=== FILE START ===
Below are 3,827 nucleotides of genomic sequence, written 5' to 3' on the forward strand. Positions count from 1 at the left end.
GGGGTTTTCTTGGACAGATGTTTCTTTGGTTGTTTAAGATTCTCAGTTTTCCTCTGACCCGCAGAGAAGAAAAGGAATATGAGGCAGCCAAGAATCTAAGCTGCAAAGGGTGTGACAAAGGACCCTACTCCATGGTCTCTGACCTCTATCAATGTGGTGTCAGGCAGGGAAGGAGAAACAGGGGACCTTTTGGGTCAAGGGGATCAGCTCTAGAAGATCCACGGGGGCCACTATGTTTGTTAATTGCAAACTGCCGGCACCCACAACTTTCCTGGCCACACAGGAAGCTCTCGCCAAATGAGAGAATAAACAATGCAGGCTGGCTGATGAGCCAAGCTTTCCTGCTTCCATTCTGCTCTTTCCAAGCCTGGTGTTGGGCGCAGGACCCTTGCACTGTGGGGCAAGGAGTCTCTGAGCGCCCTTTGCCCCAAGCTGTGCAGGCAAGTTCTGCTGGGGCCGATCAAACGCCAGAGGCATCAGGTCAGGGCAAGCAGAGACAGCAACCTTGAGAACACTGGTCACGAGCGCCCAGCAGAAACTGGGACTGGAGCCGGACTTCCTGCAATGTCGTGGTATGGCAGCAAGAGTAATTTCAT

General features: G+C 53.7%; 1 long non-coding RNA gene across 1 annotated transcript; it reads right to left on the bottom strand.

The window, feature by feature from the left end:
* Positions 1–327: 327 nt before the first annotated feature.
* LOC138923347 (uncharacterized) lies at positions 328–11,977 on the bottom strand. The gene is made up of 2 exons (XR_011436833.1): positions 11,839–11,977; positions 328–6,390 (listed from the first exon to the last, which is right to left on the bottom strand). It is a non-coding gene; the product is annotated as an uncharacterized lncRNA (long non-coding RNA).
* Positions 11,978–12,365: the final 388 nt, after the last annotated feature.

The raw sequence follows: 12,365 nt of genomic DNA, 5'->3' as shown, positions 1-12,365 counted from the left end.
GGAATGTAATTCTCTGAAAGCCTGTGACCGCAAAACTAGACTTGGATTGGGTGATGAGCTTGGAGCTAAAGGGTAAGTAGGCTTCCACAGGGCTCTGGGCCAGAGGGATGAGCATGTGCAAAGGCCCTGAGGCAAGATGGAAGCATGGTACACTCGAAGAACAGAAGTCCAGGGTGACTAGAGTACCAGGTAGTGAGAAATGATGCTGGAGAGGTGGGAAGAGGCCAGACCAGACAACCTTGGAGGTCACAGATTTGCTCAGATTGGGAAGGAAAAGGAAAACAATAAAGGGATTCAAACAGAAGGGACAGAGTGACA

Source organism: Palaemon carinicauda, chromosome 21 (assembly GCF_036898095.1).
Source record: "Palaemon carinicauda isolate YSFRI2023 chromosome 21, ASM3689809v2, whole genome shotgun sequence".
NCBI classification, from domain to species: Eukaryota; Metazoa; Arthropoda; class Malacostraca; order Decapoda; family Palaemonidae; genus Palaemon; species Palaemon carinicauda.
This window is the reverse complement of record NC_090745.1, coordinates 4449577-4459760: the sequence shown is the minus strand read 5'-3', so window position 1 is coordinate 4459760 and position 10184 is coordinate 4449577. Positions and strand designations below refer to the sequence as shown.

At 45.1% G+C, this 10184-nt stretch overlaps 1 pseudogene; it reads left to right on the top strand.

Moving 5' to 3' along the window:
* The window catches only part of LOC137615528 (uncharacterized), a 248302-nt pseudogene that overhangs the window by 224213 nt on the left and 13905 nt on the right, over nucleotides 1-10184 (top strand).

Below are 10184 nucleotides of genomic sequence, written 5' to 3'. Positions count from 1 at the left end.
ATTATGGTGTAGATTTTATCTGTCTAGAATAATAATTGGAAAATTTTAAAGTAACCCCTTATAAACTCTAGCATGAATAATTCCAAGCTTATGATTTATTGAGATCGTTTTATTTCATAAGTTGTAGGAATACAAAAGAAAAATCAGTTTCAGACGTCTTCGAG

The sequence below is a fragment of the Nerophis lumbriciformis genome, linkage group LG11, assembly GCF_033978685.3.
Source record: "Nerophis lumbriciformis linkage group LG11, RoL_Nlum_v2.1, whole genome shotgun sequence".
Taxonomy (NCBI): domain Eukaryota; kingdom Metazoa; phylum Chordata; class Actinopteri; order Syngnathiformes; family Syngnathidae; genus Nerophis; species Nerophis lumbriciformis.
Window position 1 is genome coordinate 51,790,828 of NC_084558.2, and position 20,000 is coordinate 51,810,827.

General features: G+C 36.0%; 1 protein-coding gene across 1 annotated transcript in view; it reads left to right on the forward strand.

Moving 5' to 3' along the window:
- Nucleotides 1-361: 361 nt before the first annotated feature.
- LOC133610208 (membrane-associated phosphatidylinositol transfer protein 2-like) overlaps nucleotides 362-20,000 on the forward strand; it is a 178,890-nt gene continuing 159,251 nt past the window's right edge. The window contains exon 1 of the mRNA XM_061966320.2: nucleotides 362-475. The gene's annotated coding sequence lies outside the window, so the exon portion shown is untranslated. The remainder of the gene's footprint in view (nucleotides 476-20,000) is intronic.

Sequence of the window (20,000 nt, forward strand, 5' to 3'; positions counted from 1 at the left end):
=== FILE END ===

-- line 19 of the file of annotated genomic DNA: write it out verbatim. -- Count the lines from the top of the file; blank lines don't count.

The sequence below is a fragment of the Nerophis lumbriciformis genome, linkage group LG11, assembly GCF_033978685.3.